Michael Mosier Defeat DIPG Foundation Announces New Chicago Chapter: Anthony’s Avengers Defeat DIPG Foundation

Michael Mosier Defeat DIPG® Foundation, a nonprofit whose mission is finding a cure for the deadliest pediatric cancer, DIPG (diffuse intrinsic pontine glioma), announced today the addition of a chapter in Chicago, Illinois, to its Defeat DIPG® Network: Anthony’s Avengers Defeat DIPG® Foundation. The new chapter adds to Defeat DIPG Network’s existing presence across the United States, in Maryland, Washington, D.C., and Kansas as Michael Mosier Defeat DIPG Foundation, in Texas as Connor Man Defeat DIPG® Foundation and in Washington as Avery Huffman Defeat DIPG® Foundation. The Defeat DIPG Network has raised over $1 million for DIPG research in less than 2 years.

The Chicago chapter, which will operate as Anthony’s Avengers Defeat DIPG Foundation, is founded in memory of Anthony Pappalas. Anthony was 7 years old when he passed away from DIPG on March 9, 2017, after bravely fighting the disease for 19 months. Anthony would be turning 8 years old on September 2, 2017. His family describes him as a brilliant boy, filled with love, laughter, and lots of smiles, who wanted to be an astronomer for NASA when he grew up. Throughout his battle, Anthony taught his family, friends, and community the true meaning of courage, faith, and love. Anthony’s mother, Katie Gaskin, will serve as the Director of Anthony’s Avengers Defeat DIPG Foundation.

Jenny and Mark Mosier created Michael Mosier Defeat DIPG Foundation in June 2015 to fund DIPG research and promote awareness of the disease, after the passing of their 6-year-old son Michael. They announced the creation of two chapters in May 2016, which established the Defeat DIPG Network. With its geographic expansion and growth of existing initiatives, Michael Mosier Defeat DIPG Foundation expects to continue to increase its capacity to fund essential childhood cancer research. The Mosier, Huffman, Olympia, and Gaskin families will work to grow the already powerful base of support in each of their communities, and to honor and unite all children and families who have had to confront this disease.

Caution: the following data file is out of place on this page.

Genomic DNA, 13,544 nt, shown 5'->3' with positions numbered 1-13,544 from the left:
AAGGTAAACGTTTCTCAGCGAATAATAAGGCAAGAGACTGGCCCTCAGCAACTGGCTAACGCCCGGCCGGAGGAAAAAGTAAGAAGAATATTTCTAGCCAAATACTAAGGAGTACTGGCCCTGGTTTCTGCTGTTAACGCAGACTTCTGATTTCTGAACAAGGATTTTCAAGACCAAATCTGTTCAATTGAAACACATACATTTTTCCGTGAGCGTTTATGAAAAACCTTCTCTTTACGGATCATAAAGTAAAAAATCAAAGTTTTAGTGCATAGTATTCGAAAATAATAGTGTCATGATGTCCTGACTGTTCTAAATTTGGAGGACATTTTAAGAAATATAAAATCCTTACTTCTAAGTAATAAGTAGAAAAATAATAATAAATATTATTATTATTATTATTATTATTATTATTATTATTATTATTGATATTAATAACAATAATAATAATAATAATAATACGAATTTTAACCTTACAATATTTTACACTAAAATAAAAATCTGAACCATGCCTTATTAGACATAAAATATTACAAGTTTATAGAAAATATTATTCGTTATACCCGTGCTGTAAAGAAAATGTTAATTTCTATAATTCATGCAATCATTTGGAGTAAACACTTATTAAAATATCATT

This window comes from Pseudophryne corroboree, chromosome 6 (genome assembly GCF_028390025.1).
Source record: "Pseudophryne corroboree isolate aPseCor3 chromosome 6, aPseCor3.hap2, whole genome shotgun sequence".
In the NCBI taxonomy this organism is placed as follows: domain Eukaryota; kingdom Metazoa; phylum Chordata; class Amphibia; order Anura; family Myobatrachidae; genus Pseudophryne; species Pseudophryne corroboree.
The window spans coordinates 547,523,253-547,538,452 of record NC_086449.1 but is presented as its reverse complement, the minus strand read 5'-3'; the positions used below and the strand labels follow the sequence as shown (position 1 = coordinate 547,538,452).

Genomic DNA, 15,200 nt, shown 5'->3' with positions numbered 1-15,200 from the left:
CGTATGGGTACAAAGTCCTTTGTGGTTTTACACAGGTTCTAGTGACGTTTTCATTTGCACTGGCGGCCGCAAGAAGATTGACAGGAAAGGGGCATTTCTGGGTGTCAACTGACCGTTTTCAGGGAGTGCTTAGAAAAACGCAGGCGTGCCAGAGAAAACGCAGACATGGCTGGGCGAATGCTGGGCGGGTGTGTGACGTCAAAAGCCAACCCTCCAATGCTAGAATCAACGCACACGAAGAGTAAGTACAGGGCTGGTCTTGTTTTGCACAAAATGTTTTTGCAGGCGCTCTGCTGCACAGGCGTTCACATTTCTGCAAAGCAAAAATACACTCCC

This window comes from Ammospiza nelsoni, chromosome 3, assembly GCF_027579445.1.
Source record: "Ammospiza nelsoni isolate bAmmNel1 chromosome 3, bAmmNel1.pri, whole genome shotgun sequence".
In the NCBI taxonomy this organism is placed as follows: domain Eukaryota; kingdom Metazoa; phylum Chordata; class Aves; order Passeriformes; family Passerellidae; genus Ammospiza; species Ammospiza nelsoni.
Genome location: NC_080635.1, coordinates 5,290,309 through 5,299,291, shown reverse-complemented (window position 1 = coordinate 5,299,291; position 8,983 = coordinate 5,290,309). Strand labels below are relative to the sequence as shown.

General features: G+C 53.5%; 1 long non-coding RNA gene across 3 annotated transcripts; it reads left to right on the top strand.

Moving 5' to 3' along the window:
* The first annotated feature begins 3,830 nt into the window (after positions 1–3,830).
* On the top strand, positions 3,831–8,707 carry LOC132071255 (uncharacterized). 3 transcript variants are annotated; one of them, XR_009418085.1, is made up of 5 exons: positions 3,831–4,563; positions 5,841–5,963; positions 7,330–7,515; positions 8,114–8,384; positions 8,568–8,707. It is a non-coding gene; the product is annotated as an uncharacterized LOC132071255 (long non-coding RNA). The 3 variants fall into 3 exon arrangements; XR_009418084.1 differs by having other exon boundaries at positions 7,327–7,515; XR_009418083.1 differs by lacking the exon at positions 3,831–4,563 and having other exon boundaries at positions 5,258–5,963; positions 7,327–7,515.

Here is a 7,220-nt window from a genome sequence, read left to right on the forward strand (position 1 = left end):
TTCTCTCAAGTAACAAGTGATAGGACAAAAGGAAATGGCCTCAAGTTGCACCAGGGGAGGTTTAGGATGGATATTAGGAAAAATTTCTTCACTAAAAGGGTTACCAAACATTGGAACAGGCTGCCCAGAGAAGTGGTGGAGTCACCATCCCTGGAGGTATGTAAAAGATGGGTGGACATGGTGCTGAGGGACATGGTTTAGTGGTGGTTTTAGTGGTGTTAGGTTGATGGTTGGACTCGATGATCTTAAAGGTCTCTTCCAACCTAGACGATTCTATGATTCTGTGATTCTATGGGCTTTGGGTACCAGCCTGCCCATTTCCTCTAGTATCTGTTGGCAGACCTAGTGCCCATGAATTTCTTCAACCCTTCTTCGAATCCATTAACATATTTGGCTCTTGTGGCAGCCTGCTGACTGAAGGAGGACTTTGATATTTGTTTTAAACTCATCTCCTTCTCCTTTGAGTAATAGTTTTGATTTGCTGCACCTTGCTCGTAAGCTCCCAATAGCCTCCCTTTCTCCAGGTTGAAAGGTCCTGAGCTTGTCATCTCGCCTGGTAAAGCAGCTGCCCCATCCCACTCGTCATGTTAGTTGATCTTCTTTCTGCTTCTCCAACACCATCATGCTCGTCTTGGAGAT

Michael Mosier Defeat DIPG Foundation works with a preeminent Scientific Advisory Council of brain tumor experts that advises its Board of Directors on how to maximize its resources to fund research for a cure for DIPG. The Foundation is accepting grant applications through October 2, 2017 and expects to announce new funding before the end of 2017.

“Working together with other DIPG families who have experienced firsthand the devastation inflicted by DIPG creates a powerful shared motivation to find a cure,” says Jenny Mosier, Executive Director of Michael Mosier Defeat DIPG Foundation. “After watching our own children suffer from this disease, without hope for survival, we know the urgent need for medical advances focused on DIPG. It is a privilege to work alongside families who feel as passionately as we do about funding research to give children diagnosed with DIPG hope for a bright future.”

DIPG is the deadliest form of pediatric brain cancer, with a median survival from diagnosis of 9 months and a near 0% survival overall. DIPG typically strikes children between ages four and eleven. Because of its location in the brainstem where all motor activity is controlled, DIPG is inoperable. The disease progresses by taking over a child’s motor functions one-by-one, typically starting with vision and balance problems, before moving to partial paralysis, followed by the inability to chew, speak, swallow, move and eventually breathe – all of this while the child remains mentally intact.

For decades, treatment for DIPG has remained the same and has been ineffective. The entire amount spent annually on DIPG research – approximately $3 – 5 million – is less than 0.0005% of the total funding for cancer research. In just the past few years, due to better medical technology and increased access to tumor tissue, researchers have made real advances in their understanding of this disease. There is finally hope for progress in finding a cure.

A copy of the full press release is available here.